Another option is to dynamically load JavaScript into a <script> tag. Client-side JavaScript can manipulate <script> tags, just like any other element in the HTML Document Object Model (DOM). Client-side code can set the src attribute of a <script> tag to automatically download and execute new JavaScript into the page.

This strategy is not subject to SOP restrictions. So you can effectively use it to load JavaScript (and therefore JSON) from remote servers.

This is the strategy you'll use to get the JSON-formatted stock data from a remote server.

Asynchronous Communication

Dynamically loading the JavaScript into a <script> tag solves the SOP issue but introduces another. When you use this method to load JavaScript, although the browser retrieves the code asynchronously, it doesn't notify you when it's finished. Instead, it simply executes the new JavaScript. However, by definition, JSON cannot contain executable code. Put the two together and you'll realize that you can't load plain JSON data using a <script> tag.

JSON with Padding (JSONP)

To resolve the callback issue, you can specify the name of a callback function as an input argument of the call itself. The web server will then wrap the JSON response in a call to that function. This technique is called JSON with Padding (JSONP). When the browser finishes downloading the new contents of the <script> tag, the callback function executes.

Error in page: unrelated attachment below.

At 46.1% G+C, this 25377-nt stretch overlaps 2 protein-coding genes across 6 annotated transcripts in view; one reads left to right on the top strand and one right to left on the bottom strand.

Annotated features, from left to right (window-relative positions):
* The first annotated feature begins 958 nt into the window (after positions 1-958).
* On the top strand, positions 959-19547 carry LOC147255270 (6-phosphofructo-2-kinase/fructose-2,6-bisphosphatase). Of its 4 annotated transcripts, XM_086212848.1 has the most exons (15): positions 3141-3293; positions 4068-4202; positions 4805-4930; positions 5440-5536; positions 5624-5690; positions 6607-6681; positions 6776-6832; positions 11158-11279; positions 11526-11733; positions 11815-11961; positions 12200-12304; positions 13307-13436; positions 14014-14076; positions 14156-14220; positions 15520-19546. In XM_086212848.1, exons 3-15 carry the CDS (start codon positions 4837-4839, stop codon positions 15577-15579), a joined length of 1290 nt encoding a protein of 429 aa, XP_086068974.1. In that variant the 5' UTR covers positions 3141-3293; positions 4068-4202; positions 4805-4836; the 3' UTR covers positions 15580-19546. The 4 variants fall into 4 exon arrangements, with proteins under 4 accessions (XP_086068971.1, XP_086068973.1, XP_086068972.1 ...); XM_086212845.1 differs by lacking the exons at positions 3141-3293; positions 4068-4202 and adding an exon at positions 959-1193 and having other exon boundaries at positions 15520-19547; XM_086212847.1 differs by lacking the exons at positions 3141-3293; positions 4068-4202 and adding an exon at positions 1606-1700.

callback125([{"symbol":"DDD","price":10.610339195026,"change":0.053085447454327}]);

Google Data APIs support this technique.

For StockWatcher, the additional requirement in the client-side code is that you include the name of the JavaScript function you're using as a callback in the HTTP request .

Implementation Strategies

Now that you understand the SOP issues surrounding cross-site requests, compare this implementation to the implementation for getting JSON data from a local server. You'll have to change some of the existing implementation but you'll be able to reuse some components as well. Most of the work will be in writing the new method, getJSON, which makes the call to the remote server.

Task Same-Site Implementation Cross-Site Implementation
Making the call HTTP with Request Builder JSON-P with Jsonp Request Builder.